The findings of Inoue and colleagues are also noteworthy, where ZnT5 knockout resulted in male-specific sudden death from bradyarrhythmia (Inoue et al., 2002). Loss-of-function mutation of ZnT5 is reported to result in lethal cardiomyopathy and premature death in a case study by Lieberwirth et al. (2021). This illustrates that zinc transporters as well as calcium channels are necessary in cardiac development and function.
Zn2+ dyshomeostasis as a new pharmacological target in cardiovascular disease
Sacubitril/valsartan (formally known as LCZ696) is an active substance in the drug Entersto, which is used to treat chronic heart failure (Khalil et al., 2018). Sacubitril/valsartan is an angiotensin II type 1 receptor blocker that inhibits neprilysin and is currently being trialed for treatment of patients with chronic systolic heart failure (ClinicalTrials.gov identifier: NCT01035255; McMurray et al., 2013). These trials are of interest as neprilysin is a zinc-dependent plasma membrane type II integral protein metallopeptidase which contains a Zn2+-binding site on its extracellular C-terminal domain (Fulcher and Kenny, 1983; Nalivaeva et al., 2020), linking Zn2+ dependent processes with cardiovascular function.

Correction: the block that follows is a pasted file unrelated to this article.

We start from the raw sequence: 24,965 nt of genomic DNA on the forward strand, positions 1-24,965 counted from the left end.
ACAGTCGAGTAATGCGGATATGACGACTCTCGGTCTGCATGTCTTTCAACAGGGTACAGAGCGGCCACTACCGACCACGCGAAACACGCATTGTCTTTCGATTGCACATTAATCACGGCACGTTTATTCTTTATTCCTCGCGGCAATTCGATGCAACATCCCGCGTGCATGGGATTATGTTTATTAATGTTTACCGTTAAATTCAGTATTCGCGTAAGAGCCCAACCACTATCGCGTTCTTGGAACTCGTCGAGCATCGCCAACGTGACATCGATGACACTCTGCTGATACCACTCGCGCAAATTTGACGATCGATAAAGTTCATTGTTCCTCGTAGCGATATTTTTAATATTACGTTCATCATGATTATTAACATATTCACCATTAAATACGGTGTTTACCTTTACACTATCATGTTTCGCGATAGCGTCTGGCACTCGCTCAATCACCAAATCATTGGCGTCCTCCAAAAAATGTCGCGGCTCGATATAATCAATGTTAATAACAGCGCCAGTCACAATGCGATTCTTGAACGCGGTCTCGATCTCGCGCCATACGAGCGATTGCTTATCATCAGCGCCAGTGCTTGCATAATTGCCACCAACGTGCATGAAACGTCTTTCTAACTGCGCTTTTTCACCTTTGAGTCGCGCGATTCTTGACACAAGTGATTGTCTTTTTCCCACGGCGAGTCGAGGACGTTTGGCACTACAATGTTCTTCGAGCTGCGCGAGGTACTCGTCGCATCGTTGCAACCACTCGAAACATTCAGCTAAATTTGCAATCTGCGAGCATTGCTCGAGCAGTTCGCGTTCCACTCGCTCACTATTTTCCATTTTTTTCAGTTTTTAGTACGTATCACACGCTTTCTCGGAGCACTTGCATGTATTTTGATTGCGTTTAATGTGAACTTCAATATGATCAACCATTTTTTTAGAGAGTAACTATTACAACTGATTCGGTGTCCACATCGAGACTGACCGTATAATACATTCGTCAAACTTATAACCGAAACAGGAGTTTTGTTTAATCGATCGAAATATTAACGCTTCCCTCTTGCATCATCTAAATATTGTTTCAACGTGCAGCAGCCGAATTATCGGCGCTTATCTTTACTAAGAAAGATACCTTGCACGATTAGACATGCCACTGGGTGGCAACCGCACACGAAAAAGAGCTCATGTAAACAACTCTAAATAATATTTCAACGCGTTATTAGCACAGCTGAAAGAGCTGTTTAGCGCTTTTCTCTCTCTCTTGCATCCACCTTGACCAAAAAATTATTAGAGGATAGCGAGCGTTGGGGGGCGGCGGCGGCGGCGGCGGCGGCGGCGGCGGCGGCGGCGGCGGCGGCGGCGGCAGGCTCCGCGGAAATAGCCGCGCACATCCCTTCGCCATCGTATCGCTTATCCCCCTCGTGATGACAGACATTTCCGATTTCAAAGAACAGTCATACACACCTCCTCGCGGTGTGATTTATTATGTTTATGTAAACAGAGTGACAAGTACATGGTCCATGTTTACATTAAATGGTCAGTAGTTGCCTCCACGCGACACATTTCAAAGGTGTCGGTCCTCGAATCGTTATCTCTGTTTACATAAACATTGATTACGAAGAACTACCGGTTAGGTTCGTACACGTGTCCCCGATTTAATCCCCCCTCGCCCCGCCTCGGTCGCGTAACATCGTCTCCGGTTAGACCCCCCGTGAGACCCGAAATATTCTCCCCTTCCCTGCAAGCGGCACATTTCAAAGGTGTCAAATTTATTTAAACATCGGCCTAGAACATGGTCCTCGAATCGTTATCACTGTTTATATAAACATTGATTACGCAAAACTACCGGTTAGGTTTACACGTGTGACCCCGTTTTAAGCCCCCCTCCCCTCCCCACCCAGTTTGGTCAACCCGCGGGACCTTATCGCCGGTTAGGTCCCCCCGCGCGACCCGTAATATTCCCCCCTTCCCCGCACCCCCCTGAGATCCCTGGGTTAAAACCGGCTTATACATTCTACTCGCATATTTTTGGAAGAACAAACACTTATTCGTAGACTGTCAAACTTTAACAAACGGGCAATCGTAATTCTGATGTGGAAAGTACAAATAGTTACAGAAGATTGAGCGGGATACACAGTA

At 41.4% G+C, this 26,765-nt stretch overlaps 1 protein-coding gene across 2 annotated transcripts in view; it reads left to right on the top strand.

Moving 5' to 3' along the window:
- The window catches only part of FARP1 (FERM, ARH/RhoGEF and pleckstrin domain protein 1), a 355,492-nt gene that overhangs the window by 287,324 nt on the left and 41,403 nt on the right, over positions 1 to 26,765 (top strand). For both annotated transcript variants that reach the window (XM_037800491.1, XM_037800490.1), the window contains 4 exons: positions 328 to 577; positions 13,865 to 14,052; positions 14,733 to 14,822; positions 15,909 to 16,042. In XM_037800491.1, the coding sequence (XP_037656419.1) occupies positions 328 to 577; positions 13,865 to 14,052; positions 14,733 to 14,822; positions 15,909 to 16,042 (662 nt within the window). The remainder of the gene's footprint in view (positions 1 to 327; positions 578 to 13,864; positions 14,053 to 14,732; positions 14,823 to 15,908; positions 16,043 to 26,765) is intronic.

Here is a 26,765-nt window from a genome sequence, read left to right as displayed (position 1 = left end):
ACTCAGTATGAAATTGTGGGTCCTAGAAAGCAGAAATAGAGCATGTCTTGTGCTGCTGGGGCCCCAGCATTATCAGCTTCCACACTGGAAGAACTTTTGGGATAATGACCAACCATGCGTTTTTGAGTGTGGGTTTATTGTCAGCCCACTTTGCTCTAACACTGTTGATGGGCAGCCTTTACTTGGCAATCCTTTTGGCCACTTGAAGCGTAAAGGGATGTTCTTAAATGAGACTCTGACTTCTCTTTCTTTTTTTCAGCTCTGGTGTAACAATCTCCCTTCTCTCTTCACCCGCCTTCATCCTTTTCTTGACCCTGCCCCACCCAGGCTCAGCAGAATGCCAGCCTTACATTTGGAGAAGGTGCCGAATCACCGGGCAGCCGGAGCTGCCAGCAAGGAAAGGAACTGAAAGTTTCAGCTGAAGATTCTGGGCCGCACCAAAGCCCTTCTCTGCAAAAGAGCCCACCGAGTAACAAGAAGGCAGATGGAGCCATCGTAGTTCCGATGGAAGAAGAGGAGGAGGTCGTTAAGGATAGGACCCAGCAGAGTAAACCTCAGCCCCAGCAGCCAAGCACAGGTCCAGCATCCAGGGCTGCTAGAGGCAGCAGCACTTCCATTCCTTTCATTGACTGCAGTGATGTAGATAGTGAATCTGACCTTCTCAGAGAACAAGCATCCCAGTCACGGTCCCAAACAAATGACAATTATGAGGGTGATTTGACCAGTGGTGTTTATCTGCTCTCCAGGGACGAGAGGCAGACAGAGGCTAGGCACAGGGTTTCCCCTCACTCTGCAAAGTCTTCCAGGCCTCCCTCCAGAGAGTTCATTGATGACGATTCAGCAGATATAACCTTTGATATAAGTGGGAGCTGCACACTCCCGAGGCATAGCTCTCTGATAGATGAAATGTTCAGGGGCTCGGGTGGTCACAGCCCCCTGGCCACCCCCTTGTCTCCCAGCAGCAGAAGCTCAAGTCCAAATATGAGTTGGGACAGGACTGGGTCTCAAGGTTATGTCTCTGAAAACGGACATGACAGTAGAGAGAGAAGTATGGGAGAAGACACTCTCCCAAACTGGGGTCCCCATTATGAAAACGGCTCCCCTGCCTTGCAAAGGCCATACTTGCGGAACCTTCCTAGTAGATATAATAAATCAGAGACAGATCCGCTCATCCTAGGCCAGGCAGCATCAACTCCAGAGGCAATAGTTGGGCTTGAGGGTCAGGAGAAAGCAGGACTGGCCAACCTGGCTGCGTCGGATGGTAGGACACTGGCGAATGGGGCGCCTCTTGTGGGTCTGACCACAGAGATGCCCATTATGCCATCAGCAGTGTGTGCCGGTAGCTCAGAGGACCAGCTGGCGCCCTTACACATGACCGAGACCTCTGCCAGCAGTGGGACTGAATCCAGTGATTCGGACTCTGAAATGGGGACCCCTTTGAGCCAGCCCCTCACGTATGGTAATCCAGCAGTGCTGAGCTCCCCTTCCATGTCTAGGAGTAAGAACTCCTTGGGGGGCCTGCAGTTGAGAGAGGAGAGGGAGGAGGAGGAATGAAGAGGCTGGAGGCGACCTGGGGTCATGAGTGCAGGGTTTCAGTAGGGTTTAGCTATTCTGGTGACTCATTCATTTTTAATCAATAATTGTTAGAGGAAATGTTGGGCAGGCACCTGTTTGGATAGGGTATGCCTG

There have also been trials examining the usefulness of Zn2+ chelation. The TACT trial (NCT00044213) investigated the effect of chelation therapy using EDTA on the occurrence of subsequent cardiovascular events in participants with previous myocardial infarction (Lamas et al., 2013). EDTA is a chelator of not only Zn2+ but also of Ca2+, Mg2+, Fe2+/Fe3+, Cd2+, and Cu2+ (Lamas et al., 2013). Reactive binding of EDTA to metals is as follows: Cr2+ >Fe3+ >Cu2+ >Pb2+ >Zn2+ >Cd2+ >Co2+ >Fe2+ >Mn2+ >Ca2+ >Mg2+, therefore, EDTA will preferentially bind Zn2+ (estimated Kd 10-16 M) over other divalent metals in plasma including Ca2+ (Kd ∼10−11 M) due to the high affinity EDTA has for Zn2+ (Waters et al., 2001; commentary by Nyborg and Peersen, 2004). The trial concluded that treatment with EDTA modestly reduced the risk of adverse cardiovascular outcomes. However, the evidence was not sufficient to justify the implementation of chelation therapy as a routine postmyocardial infarction treatment (Lamas et al., 2013). The research has been continued in the TACT2 trial, which is focusing on chelation therapy in patients with diabetes who have had a previous myocardial infarction (NCT02733185; U.S. National Library of Medicine, 2022). This trial is due for completion in December 2023 (U.S. National Library of Medicine, 2022). The targeting of Zn2+ to improve patient outcome in myocardial infarction and heart failure has not yet resulted in development of new cardiovascular disease treatments. In addition, Zn2+ levels cannot be used as a biomarker for cardiovascular disease as several factors including dietary intake and blood glucose levels can alter plasma Zn2+ concentration and zinc handling (Fernández-Cao et al., 2019). However, it is possible that chelation of Zn2+ in the short term, for example, during myocardial infarction, would help to attenuate the damage observed postmyocardial infarction.